Vineland Boys gang member sentenced to 31 years in federal prison for racketeering conspiracy, attempted murder of rival gangsters

 

Date: July 22, 2021

Contact: newsroom@ci.irs.gov

LOS ANGELES — A member of the San Fernando Valley-based Vineland Boys street gang was sentenced today to 372 months in federal prison for committing multiple felonies, including the attempted murders of three rival gangsters.

Jesus Gonzalez, Jr., "Lil Chito," "Gunner" and "Chuy," of Sun Valley, was sentenced by United States District Judge Michael W. Fitzgerald.

Gonzalez pleaded guilty on January 22 to five felonies: one count of conspiracy to violate the Racketeer Influenced and Corrupt Organizations (RICO) Act, two counts of violent crime in aid of racketeering, one count of conspiracy to distribute controlled substances, and one count of discharging a firearm in furtherance of a crime of violence.

According to court documents, to consolidate control over their "territory" in Sun Valley, North Hollywood and Burbank, the Vineland Boys shot and brutally assaulted rival gang members, controlled and conducted drug and firearms trafficking activity, and extorted money in the form of "taxes" from drug dealers, and trafficked narcotics.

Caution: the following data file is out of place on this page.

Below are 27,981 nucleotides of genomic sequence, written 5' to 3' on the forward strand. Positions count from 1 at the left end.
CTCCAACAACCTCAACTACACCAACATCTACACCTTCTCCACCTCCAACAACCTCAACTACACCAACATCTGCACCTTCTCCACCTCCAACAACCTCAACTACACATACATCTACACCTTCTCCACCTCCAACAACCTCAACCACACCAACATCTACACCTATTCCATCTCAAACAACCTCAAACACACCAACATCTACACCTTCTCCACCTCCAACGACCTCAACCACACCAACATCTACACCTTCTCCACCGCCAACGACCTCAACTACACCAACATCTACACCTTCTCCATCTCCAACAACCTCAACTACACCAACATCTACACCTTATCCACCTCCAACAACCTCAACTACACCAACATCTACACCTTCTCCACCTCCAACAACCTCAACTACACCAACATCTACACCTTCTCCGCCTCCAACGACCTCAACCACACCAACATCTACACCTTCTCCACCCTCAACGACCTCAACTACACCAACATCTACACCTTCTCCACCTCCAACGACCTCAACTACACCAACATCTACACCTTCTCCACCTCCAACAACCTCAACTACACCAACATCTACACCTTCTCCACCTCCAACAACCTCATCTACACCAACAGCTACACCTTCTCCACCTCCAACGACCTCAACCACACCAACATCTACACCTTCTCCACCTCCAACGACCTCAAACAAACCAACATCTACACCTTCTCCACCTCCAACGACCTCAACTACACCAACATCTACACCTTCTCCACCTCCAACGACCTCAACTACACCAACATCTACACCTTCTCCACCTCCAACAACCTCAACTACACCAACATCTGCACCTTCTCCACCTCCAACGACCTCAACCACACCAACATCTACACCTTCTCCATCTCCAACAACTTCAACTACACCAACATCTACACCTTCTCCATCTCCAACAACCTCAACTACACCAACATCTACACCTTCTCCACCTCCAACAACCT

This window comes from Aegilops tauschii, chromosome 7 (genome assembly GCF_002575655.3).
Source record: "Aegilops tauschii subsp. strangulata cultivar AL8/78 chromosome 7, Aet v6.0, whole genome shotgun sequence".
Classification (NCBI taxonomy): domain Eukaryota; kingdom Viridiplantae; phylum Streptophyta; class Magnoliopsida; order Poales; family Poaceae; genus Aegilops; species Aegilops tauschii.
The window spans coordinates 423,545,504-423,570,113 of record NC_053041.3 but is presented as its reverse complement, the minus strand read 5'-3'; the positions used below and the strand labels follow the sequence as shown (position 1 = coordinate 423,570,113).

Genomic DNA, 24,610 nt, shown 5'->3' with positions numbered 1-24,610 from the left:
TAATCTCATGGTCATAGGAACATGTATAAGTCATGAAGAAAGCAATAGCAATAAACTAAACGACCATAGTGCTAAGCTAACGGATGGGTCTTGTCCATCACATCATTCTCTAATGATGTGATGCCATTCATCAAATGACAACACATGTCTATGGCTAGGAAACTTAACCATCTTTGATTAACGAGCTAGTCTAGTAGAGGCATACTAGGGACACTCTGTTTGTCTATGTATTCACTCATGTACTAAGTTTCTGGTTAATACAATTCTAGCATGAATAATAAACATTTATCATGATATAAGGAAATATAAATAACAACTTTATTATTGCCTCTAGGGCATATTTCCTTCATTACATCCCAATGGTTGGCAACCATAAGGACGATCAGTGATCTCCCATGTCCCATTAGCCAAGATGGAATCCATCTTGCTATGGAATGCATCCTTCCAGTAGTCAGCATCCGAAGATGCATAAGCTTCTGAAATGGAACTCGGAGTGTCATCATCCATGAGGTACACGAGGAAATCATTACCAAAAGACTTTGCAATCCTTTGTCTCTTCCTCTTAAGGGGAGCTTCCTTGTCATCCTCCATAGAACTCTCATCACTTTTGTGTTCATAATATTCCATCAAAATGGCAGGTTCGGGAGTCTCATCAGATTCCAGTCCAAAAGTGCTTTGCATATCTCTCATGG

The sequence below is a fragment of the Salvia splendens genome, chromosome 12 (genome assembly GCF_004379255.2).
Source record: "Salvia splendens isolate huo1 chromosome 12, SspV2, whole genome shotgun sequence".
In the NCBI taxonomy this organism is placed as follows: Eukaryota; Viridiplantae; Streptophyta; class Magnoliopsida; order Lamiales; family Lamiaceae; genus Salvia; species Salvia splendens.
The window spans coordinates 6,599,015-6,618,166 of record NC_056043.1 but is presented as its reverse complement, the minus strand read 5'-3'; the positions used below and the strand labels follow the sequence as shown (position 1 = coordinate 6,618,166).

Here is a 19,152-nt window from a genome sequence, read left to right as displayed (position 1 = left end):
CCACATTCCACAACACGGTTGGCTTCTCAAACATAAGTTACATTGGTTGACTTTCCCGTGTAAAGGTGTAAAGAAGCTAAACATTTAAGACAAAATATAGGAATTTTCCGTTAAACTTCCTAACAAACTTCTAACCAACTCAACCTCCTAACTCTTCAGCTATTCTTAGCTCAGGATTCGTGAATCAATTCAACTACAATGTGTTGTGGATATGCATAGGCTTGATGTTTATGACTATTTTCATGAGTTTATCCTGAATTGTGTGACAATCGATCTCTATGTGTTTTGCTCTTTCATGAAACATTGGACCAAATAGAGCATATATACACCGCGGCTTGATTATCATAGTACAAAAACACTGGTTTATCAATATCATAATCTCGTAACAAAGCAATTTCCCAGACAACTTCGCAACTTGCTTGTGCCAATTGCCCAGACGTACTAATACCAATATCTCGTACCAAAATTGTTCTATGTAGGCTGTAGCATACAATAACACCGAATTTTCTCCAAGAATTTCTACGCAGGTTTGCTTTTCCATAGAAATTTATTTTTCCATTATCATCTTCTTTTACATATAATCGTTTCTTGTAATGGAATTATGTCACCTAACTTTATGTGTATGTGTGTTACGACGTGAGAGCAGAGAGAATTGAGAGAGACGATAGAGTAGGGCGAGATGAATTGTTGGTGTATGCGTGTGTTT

Gonzalez conspired with Vineland Boys members and associates to engage in acts of racketeering in the form of attempted murder and drug trafficking. Gonzalez admitted that he was involved in multiple gang-related shootings, including a December 2015 shootout in South Los Angeles with rival gang members.

In early April 2016, Gonzalez shot and severely wounded one victim and injured others in a drive-by shooting outside a party in Sun Valley after Gonzalez believed the victim had insulted the Vineland Boys gang. A few weeks later, Gonzalez stalked and shot a rival gang member on Lankershim Boulevard in North Hollywood, firing several shots at close range at the victim, who survived. In May 2016, Gonzalez and other Vineland Boys members drove next to a vehicle in North Hollywood near Lankershim Boulevard, and Gonzalez confronted and shot the other vehicle's passengers because he believed they were rival gang members.

Gonzalez also sold methamphetamine and illegally sold numerous firearms, including an AR-style rifle bearing no serial number – commonly known as a "ghost gun" – that he sold in May 2016 outside a McDonald's restaurant in San Fernando.

In January 2019, a federal grand jury indicted 31 Vineland Boys members and associates. So far, prosecutors in this case have secured 17 convictions and multiple prison sentences exceeding 10 years.

IRS Criminal Investigation, the FBI, and the Los Angeles Police Department investigated this matter.

Assistant United States Attorneys Jennifer Chou and Sara Milstein of the Violent and Organized Crime Section prosecuted this case.